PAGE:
Petitioner had three lawyers that knew Petitioner planned & prepared to go to trial approximately three years in county jail. Malloy admits the acknowledgment of Petitioners desire for trial multiple times, minutes before an unwanted plea hearing, which counsel forced. By bringing in a second attorney Penington. To validate counsel Malloy's erroneous advise of 40 years (10 CDV and 30 Att. Murder) and threats of a sure conviction. Counsel Malloy compelled Petition into an involuntary plea.

Ground Two:

Counsel was ineffective due to his failure to appeal max sentencing, after a plea bargain.

Supporting Facts:

Counsel Malloy knew that Att. Murder would not been a foregone conclusion, so because of his belief he strongly advised Petition to plea to ABHAN. However the genuine issue that the Medical Report raises in regard to the nature of the assault/domestic charge contradicts. Malloy's clearly knew that the injuries were most consistent with subsection 16-3-300 1(c) of assault & battery, thus appeal.

Ground Three:

Brady Violation

Supporting Facts:

Counsel admits that he did have “letters” (Petitioner wrote) in files. These letters, DNA swab test results, and pictures of scene were not given to Petitioner. No. phone calls were subpena nor was letters challenged at plea hearing. The allagations of threats implicated Petitioner's chraracter as a threat, thus wieghed in judges discretion. Had Petitioner have above mentioned, Petitioner would've utilized them as an option to trial vs plead involuntarly.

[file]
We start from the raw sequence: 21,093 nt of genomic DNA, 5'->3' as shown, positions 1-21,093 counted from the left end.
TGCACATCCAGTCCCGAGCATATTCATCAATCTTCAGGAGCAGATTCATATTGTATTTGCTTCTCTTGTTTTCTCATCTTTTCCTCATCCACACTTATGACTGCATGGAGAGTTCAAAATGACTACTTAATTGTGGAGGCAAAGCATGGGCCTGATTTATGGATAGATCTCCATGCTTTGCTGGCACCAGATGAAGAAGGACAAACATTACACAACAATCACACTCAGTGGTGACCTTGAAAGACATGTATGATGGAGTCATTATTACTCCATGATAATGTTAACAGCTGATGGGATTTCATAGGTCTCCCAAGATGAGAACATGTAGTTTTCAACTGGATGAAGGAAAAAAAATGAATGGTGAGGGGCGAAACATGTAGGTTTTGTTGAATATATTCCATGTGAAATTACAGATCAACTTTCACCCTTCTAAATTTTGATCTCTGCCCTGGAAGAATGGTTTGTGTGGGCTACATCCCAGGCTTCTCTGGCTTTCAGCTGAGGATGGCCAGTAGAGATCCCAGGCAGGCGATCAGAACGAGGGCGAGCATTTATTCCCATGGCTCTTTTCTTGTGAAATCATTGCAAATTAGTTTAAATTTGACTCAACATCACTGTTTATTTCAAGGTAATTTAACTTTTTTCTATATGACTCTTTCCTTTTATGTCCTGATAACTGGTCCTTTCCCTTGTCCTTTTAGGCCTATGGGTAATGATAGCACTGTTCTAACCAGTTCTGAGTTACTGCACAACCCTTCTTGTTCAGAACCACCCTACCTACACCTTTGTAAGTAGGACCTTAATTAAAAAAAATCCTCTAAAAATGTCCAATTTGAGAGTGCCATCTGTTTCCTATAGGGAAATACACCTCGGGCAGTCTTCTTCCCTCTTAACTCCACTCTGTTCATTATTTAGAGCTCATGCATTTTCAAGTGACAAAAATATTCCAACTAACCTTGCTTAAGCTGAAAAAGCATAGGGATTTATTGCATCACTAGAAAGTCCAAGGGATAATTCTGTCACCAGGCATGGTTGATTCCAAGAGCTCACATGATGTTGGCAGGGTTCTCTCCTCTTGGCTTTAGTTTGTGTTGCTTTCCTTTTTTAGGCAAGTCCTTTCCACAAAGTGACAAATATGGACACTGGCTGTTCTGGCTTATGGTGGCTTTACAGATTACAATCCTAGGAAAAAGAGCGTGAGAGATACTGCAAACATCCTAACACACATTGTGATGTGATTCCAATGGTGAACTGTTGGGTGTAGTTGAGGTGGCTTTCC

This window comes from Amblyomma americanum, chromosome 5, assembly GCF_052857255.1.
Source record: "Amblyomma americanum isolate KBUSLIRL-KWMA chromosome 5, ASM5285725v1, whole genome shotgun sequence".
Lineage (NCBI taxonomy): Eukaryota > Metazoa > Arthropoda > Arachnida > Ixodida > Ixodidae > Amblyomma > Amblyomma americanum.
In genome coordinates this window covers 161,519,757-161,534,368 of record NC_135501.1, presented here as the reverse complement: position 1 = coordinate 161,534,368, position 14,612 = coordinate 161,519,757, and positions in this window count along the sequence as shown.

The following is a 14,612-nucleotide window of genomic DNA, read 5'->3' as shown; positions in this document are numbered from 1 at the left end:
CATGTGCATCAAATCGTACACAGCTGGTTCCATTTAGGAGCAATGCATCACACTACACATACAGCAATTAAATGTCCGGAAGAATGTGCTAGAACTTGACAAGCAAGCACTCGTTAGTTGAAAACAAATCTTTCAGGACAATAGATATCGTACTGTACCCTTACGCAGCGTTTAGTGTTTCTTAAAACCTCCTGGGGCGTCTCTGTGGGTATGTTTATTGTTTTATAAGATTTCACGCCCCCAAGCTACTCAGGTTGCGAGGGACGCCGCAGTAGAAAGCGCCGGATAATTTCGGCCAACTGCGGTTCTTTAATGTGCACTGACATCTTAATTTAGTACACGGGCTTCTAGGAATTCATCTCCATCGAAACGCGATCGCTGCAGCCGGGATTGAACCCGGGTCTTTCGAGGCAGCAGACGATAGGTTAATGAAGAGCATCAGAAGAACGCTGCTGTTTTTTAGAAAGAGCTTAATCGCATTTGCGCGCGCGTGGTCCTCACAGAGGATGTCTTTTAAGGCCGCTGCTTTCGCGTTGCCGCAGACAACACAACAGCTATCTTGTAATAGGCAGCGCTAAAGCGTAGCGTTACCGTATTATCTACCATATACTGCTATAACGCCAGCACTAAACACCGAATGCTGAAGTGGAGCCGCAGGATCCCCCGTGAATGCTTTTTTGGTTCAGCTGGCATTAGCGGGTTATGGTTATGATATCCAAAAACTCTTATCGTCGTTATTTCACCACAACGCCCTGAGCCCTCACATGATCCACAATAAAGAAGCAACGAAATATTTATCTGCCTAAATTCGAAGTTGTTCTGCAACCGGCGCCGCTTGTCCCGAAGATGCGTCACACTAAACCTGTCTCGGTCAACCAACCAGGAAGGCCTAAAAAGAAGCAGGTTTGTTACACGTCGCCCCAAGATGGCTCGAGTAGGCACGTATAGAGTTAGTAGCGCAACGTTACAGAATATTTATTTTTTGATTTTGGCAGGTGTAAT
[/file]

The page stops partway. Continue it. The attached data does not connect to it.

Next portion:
Ground Four:

Counsel refuse to fight/challenge and refuse to remove himself when Petitioner communicated.

Supporting Facts:

Petitioner told Malloy that he wanted new counsel and requested that he be allowed to communicate with his family, before entering into plea. Counsel denied Petitioner, saying that he did not see them. Counsel was uncommunicative, did not spend adequate time on case, had prepared no trial strategy and refused to remove himself. Petitioner had not needed to change counsel till Malloy, 2 months before plea.

(Pet., ECF No. 1 at 5, 6, 8, 9, 11) (errors in original and internal citations omitted).[3]

         DISCUSSION

         A. Summary Judgment Standard

         Summary judgment is appropriate only if the moving party “shows that there is no genuine dispute as to any material fact and the [moving party] is entitled to judgment as a matter of law.” Fed.R.Civ.P. 56(a). A party may support or refute that a material fact is not disputed by “citing to particular parts of materials in the record” or by “showing that the materials cited do not establish the absence or presence of a genuine dispute, or that an adverse party cannot produce admissible evidence to support the fact.” Fed.R.Civ.P. 56(c)(1). Rule 56 mandates entry of summary judgment “against a party who fails to make a showing sufficient to establish the existence of an element essential to that party's case.” Celotex Corp. v. Catrett, 477 U.S. 317, 322 (1986).

         In deciding whether there is a genuine issue of material fact, the evidence of the non-moving party is to be believed and all justifiable inferences must be drawn in favor of the non-moving party. SeeAnderson v. Liberty Lobby, Inc., 477 U.S. 242, 255 (1986). However, “[o]nly disputes over facts that might affect the outcome of the suit under the governing law will properly preclude the entry ...